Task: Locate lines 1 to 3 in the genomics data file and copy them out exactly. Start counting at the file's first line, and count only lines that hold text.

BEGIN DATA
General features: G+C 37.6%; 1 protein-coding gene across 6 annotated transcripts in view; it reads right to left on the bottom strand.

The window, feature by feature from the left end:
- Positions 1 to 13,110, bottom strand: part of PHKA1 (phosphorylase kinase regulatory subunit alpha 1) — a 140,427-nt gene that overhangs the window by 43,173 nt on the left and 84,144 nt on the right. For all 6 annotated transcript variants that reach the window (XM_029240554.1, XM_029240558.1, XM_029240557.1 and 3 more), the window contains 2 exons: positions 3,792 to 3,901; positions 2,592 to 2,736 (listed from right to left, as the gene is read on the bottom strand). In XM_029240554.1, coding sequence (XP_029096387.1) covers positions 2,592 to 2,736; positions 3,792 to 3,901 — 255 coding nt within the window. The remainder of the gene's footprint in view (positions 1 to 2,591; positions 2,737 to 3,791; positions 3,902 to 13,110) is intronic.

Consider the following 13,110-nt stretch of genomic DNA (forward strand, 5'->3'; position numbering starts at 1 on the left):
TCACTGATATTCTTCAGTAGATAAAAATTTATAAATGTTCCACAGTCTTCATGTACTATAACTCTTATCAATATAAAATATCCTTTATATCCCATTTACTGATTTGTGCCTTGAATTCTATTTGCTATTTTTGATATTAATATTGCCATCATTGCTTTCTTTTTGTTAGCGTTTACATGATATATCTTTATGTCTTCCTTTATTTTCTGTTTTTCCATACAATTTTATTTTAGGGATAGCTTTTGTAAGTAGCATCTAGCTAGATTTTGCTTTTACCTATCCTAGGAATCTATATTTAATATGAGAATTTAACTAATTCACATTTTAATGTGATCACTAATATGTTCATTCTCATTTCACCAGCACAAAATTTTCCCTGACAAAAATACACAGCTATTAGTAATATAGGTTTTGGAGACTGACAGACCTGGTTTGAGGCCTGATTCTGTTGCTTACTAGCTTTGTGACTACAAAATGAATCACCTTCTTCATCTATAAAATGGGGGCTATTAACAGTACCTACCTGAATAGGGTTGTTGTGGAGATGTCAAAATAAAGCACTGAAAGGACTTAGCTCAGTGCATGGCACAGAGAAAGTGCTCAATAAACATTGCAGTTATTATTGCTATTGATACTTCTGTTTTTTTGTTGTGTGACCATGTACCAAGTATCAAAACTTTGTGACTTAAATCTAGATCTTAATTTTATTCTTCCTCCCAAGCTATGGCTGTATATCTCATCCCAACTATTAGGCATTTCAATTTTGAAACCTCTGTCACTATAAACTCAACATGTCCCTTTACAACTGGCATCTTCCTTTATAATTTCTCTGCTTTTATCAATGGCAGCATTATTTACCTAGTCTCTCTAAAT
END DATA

General features: G+C 37.6%; 1 protein-coding gene across 6 annotated transcripts in view; it reads right to left on the bottom strand.

The window, feature by feature from the left end:
- Positions 1 to 13,110, bottom strand: part of PHKA1 (phosphorylase kinase regulatory subunit alpha 1) — a 140,427-nt gene that overhangs the window by 43,173 nt on the left and 84,144 nt on the right. For all 6 annotated transcript variants that reach the window (XM_029240554.1, XM_029240558.1, XM_029240557.1 and 3 more), the window contains 2 exons: positions 3,792 to 3,901; positions 2,592 to 2,736 (listed from right to left, as the gene is read on the bottom strand). In XM_029240554.1, coding sequence (XP_029096387.1) covers positions 2,592 to 2,736; positions 3,792 to 3,901 — 255 coding nt within the window. The remainder of the gene's footprint in view (positions 1 to 2,591; positions 2,737 to 3,791; positions 3,902 to 13,110) is intronic.